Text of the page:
The face’s smile grew wider, the lips pulling back from sharp pointed teeth, four of which were elongated like fangs. That’s when Kailee realized it wasn’t smiling, but bearing its teeth at her. She licked her suddenly dry lips. Behind her, she heard the planchet move. Her eyes darted to the side for a moment and when she looked back at the corner, the face had become more solid and visible; a white triangle of color in the pitch black of the basement.
“Nice trick. I know you can’t hurt me. You would have by now.”
Kailee laughed nervously and used her hand to feel for the board behind her. She took hold of it and dragged it around so that it was in front of her. She didn’t take her eyes off the face. Another candle blew out. One was left. The basement felt heavy with the darkness.
“This is our first date. It should be special.”
The planchet flung itself to “yes” without her touching it at all. She could barely see the answer from the edge of her vision.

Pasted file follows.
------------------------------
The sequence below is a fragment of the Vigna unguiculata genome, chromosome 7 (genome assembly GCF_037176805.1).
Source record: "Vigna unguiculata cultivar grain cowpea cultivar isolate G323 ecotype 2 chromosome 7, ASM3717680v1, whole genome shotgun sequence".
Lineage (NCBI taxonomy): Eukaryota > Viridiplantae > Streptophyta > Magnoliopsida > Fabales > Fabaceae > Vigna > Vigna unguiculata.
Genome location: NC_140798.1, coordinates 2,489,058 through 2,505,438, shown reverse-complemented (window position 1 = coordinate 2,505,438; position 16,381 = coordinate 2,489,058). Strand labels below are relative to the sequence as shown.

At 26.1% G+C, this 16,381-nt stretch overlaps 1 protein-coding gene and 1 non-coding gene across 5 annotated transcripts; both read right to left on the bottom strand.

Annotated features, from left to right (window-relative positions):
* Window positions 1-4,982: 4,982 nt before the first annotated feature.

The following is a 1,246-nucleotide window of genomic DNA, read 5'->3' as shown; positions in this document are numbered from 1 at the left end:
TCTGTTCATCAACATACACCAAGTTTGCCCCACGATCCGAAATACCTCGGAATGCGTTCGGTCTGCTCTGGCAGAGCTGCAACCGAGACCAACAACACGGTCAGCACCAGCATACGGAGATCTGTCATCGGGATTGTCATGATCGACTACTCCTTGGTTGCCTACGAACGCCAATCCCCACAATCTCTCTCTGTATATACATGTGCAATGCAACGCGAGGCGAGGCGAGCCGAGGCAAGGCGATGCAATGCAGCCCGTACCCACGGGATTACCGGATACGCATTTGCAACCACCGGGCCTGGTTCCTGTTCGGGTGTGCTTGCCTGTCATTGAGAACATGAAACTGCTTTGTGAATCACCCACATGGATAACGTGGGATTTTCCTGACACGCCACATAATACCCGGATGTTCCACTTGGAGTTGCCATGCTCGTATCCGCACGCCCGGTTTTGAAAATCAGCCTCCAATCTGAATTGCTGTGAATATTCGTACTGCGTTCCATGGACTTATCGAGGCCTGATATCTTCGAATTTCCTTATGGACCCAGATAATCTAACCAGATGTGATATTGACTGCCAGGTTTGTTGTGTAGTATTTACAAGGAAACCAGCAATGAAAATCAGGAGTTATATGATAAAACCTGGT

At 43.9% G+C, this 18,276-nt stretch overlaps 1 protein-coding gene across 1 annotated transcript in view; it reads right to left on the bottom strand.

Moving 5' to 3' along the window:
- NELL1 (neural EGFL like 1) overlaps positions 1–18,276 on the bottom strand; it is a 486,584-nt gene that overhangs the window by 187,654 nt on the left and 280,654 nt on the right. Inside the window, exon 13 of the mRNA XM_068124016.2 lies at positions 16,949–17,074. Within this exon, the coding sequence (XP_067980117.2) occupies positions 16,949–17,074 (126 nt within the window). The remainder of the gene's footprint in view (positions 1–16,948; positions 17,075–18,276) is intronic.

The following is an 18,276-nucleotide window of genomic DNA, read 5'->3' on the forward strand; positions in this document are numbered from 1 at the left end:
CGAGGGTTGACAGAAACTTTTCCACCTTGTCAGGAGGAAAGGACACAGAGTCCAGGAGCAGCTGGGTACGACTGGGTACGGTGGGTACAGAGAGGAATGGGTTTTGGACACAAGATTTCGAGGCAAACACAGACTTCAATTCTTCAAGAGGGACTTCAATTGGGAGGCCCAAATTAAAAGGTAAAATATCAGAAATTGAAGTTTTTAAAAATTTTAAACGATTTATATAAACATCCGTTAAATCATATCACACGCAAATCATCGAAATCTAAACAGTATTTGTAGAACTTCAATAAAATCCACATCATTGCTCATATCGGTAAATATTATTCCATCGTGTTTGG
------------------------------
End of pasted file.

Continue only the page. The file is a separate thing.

“Should we play a game?”
It went to “no.”
“So then, what should we do?” she said in a small voice.
The planchet began to move quickly over the board. She glanced quickly, trying to keep the face in her peripheral, but couldn’t catch what the board was spelling.
The planchet moved again, too quick for her side glancing. Kailee barely had a chance to register what it said as her eyes darted between letters. She looked at the face in the corner, pursing her lips and very annoyed.
“It’s too fast. Just do it slower, no tricks,” she said.
It began to move slower this time. Kailee carefully read it out loud.
“D-o-n’-t,” Kailee said. “L-o-o-k.”
The piece kept moving.
A chill came over her and her stomach tightened. Kailee slowly raised her eyes.
Then the last candle went out.